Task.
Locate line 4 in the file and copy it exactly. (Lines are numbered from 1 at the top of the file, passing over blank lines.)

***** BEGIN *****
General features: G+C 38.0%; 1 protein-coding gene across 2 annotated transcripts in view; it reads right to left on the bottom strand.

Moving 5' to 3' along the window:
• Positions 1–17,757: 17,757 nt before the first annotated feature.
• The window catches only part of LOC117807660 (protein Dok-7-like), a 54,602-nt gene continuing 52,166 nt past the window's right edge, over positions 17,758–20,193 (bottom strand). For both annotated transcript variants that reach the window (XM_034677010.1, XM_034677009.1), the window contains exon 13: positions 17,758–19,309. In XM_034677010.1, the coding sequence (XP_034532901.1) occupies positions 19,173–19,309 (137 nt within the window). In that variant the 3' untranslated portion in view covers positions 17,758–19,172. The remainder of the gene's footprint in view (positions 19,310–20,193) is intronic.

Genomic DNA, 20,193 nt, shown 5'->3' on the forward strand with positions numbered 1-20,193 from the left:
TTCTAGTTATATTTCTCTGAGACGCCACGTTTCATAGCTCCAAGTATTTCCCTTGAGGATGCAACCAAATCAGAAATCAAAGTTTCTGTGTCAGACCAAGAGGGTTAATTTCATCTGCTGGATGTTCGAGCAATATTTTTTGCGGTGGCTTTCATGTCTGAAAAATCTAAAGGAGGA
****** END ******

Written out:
• The window catches only part of LOC117807660 (protein Dok-7-like), a 54,602-nt gene continuing 52,166 nt past the window's right edge, over positions 17,758–20,193 (bottom strand). For both annotated transcript variants that reach the window (XM_034677010.1, XM_034677009.1), the window contains exon 13: positions 17,758–19,309. In XM_034677010.1, the coding sequence (XP_034532901.1) occupies positions 19,173–19,309 (137 nt within the window). In that variant the 3' untranslated portion in view covers positions 17,758–19,172. The remainder of the gene's footprint in view (positions 19,310–20,193) is intronic.